Note that a non-technical way to expand the set of test coverage is to bring in different perspectives from outsiders, which will tend to push the yellow “imaginable bad things” area out, and reducing the red “unimaginable bad things” area.

Missing the crucial input

The ESA investigation concludes that the source of the error was actual physical oscillations that happened on Mars. All sensors worked correctly, and the measurement values that caused the software to fail were correct. However, the physical scenario causing the issue was not captured by the physics models employed in the EDL simulator:

From SIB analysis it can be concluded that oscillation of parachute forces due to parachute area oscillations can explain alone the unexpected high rates just after parachute inflation. The phenomena of parachute area oscillations was not considered in the multi body model used in the E2E simulator.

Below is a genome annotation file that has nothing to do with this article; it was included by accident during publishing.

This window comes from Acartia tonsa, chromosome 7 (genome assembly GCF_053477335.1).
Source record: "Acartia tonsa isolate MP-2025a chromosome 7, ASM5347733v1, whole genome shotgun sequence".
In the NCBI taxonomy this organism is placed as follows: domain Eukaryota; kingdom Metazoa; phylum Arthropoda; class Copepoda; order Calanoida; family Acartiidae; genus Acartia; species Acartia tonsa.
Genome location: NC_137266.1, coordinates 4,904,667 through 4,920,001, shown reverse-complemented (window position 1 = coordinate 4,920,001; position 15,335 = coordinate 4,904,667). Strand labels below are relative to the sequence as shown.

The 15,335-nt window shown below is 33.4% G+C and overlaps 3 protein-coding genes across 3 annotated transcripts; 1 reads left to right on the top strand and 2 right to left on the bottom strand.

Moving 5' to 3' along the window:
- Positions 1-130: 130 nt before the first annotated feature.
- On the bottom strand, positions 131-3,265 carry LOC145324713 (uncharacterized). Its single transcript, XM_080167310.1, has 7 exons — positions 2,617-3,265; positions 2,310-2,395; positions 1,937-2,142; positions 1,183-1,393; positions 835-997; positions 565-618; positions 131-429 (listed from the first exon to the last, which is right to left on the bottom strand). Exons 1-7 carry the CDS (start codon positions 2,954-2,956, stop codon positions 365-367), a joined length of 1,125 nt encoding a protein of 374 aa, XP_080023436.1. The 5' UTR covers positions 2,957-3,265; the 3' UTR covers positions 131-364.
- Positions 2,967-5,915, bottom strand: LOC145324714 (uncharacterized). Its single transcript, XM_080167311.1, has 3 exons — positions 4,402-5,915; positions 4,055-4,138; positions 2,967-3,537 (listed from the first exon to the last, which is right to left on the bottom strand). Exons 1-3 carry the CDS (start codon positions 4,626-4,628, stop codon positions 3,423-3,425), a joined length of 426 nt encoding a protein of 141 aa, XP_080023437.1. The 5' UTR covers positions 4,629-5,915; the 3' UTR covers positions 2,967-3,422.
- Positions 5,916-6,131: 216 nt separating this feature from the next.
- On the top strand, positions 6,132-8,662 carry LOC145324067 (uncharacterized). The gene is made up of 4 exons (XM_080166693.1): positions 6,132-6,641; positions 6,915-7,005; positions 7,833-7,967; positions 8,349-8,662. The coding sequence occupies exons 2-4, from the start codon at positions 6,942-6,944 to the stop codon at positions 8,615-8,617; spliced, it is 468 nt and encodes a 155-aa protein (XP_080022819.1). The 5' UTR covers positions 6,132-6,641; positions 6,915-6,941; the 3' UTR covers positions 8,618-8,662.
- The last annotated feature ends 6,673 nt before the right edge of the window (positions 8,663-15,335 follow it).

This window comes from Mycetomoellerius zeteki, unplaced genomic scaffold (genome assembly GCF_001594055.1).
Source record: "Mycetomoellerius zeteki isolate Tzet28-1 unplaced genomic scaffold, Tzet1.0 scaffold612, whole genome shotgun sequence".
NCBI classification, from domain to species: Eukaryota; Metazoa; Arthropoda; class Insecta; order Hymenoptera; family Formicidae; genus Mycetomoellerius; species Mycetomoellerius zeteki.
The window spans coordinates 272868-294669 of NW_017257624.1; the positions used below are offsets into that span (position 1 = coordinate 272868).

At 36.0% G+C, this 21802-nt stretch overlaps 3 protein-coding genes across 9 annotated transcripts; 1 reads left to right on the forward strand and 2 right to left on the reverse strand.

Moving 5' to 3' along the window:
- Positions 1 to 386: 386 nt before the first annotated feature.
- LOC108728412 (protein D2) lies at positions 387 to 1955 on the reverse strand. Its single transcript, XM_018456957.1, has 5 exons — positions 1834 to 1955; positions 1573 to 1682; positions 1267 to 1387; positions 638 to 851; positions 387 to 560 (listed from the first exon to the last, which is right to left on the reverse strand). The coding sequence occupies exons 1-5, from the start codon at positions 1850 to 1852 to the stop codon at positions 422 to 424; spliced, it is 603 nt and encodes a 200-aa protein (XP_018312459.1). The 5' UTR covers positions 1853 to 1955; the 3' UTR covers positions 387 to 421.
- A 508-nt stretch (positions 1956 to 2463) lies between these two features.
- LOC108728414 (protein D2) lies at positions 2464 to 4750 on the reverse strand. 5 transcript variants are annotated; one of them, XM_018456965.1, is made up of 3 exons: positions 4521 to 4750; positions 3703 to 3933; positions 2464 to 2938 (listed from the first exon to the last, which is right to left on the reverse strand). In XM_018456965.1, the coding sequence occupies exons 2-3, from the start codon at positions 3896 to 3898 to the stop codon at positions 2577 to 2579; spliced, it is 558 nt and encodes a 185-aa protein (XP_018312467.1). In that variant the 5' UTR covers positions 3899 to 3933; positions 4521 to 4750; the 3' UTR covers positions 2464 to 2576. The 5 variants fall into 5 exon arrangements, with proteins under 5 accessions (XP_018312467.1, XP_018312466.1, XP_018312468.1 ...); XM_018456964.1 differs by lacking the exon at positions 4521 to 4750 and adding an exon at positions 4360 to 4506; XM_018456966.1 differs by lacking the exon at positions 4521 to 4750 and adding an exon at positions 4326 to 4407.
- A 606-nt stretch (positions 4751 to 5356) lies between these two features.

Based on the analyses performed, the SIB consider that rates saturating the IMU were to be expected for the EDM system and parachute deployment conditions and configuration.

That is very honest and upstanding and offers a lesson to other engineers: if something goes wrong, go to the bottom of it to learn for the future. Write it up and remember. Don’t try to hide your failures. In this case, the simulator simply did not capture an aspect of the physical reality that turned out to be crucial. It is one small mistake in a gigantic project with a very ambitious simulator design, implementation, and validation.

Building trust in the model

The ESA report notes that the correctness of the EDL simulator is critical for valid testing. You cannot just throw something together and expect it to work as a representative for the real world. Instead, each simulator module must be painstakingly designed, analyzed, and verified on its own in order to have confidence in the results.